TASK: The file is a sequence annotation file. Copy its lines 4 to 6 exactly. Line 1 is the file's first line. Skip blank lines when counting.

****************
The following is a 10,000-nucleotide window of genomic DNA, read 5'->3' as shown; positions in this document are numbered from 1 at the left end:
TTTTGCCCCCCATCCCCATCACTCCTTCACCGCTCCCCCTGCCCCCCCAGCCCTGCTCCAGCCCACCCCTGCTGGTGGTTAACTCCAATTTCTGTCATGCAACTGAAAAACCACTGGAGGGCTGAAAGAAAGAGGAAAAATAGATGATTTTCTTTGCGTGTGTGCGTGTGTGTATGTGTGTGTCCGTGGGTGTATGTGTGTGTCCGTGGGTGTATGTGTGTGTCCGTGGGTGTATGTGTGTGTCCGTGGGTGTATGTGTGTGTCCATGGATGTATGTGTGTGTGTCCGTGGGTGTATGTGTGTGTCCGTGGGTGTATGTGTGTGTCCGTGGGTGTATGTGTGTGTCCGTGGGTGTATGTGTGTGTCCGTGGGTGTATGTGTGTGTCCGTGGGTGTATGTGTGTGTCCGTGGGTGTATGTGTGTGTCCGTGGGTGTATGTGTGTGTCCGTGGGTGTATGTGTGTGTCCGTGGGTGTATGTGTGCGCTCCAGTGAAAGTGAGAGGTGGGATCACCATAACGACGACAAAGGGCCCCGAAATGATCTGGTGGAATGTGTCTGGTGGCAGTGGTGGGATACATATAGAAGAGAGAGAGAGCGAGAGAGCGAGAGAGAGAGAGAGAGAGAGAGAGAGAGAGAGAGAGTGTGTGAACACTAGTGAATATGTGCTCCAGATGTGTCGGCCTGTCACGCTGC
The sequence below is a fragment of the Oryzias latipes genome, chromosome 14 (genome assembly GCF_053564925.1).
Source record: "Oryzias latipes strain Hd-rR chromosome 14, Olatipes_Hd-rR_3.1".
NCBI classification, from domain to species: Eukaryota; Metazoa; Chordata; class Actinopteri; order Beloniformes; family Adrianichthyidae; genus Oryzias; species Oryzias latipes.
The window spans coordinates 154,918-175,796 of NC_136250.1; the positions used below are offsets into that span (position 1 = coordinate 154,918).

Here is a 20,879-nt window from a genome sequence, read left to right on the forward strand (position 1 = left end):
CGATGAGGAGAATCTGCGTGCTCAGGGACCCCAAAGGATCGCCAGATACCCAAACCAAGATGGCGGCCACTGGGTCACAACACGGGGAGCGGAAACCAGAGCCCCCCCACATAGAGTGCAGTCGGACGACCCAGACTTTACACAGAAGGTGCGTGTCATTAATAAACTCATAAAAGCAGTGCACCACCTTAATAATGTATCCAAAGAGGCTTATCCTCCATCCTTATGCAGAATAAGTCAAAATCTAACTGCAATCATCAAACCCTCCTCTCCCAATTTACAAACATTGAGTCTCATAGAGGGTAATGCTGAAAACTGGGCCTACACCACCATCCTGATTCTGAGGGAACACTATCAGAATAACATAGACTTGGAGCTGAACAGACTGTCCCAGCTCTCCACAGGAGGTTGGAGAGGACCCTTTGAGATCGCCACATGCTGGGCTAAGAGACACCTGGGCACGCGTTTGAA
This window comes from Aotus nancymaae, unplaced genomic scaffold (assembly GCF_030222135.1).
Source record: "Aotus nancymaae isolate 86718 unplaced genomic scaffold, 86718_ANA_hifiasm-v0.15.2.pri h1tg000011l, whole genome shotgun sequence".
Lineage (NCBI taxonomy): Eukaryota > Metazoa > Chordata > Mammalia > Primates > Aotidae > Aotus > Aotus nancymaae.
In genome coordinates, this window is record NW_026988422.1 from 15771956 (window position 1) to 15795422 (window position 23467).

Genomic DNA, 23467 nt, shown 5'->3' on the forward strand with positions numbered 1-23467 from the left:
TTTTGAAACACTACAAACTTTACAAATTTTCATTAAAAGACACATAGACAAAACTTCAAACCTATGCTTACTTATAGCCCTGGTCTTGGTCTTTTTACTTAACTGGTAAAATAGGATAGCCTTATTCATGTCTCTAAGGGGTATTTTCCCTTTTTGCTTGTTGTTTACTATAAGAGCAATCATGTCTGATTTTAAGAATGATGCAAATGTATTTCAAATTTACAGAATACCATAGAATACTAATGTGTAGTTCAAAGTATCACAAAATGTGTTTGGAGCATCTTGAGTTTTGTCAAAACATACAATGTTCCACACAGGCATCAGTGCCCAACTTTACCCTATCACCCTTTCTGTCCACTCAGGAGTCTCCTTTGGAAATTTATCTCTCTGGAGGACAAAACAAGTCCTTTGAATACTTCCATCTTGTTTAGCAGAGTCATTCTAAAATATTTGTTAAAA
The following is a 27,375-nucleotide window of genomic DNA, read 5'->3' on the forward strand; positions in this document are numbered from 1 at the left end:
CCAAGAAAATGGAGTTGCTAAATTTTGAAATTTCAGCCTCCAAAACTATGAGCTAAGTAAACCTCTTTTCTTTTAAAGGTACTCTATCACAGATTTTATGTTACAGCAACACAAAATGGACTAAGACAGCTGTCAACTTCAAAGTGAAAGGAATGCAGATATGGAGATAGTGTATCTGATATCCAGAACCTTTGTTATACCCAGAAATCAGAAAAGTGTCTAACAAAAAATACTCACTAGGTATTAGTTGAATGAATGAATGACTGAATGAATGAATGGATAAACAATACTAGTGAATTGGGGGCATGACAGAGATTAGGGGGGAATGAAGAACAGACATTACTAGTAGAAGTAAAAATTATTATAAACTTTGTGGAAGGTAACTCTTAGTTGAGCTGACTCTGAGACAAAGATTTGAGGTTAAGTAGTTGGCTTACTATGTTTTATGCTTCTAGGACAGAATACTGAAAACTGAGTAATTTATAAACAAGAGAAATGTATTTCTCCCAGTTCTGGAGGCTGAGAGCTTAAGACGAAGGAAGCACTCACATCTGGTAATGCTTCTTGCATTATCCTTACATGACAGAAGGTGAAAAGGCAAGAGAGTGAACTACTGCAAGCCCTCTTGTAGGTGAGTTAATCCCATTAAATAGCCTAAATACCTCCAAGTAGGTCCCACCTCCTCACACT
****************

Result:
Source record: "Oryzias latipes strain Hd-rR chromosome 14, Olatipes_Hd-rR_3.1".
NCBI classification, from domain to species: Eukaryota; Metazoa; Chordata; class Actinopteri; order Beloniformes; family Adrianichthyidae; genus Oryzias; species Oryzias latipes.
The window spans coordinates 154,918-175,796 of NC_136250.1; the positions used below are offsets into that span (position 1 = coordinate 154,918).